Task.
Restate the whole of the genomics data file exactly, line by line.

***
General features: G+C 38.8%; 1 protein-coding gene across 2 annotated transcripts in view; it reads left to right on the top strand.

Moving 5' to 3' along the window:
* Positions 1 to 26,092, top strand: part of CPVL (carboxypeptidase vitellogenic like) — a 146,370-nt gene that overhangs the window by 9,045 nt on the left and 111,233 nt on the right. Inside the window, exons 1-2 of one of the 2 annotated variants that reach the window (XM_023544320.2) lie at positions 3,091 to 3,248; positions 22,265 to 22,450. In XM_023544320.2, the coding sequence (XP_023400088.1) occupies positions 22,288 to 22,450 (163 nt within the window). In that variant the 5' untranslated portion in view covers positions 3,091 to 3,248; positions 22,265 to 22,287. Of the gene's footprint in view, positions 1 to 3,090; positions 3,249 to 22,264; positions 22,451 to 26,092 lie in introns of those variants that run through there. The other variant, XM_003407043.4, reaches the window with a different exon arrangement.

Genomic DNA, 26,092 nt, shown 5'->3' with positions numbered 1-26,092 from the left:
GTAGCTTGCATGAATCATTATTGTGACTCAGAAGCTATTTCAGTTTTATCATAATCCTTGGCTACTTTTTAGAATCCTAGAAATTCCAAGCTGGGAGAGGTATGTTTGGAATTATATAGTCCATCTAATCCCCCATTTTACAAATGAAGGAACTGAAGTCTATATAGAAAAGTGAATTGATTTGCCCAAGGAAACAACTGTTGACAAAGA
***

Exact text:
General features: G+C 38.8%; 1 protein-coding gene across 2 annotated transcripts in view; it reads left to right on the top strand.

Moving 5' to 3' along the window:
* Positions 1 to 26,092, top strand: part of CPVL (carboxypeptidase vitellogenic like) — a 146,370-nt gene that overhangs the window by 9,045 nt on the left and 111,233 nt on the right. Inside the window, exons 1-2 of one of the 2 annotated variants that reach the window (XM_023544320.2) lie at positions 3,091 to 3,248; positions 22,265 to 22,450. In XM_023544320.2, the coding sequence (XP_023400088.1) occupies positions 22,288 to 22,450 (163 nt within the window). In that variant the 5' untranslated portion in view covers positions 3,091 to 3,248; positions 22,265 to 22,287. Of the gene's footprint in view, positions 1 to 3,090; positions 3,249 to 22,264; positions 22,451 to 26,092 lie in introns of those variants that run through there. The other variant, XM_003407043.4, reaches the window with a different exon arrangement.

Genomic DNA, 26,092 nt, shown 5'->3' with positions numbered 1-26,092 from the left:
GTAGCTTGCATGAATCATTATTGTGACTCAGAAGCTATTTCAGTTTTATCATAATCCTTGGCTACTTTTTAGAATCCTAGAAATTCCAAGCTGGGAGAGGTATGTTTGGAATTATATAGTCCATCTAATCCCCCATTTTACAAATGAAGGAACTGAAGTCTATATAGAAAAGTGAATTGATTTGCCCAAGGAAACAACTGTTGACAAAGA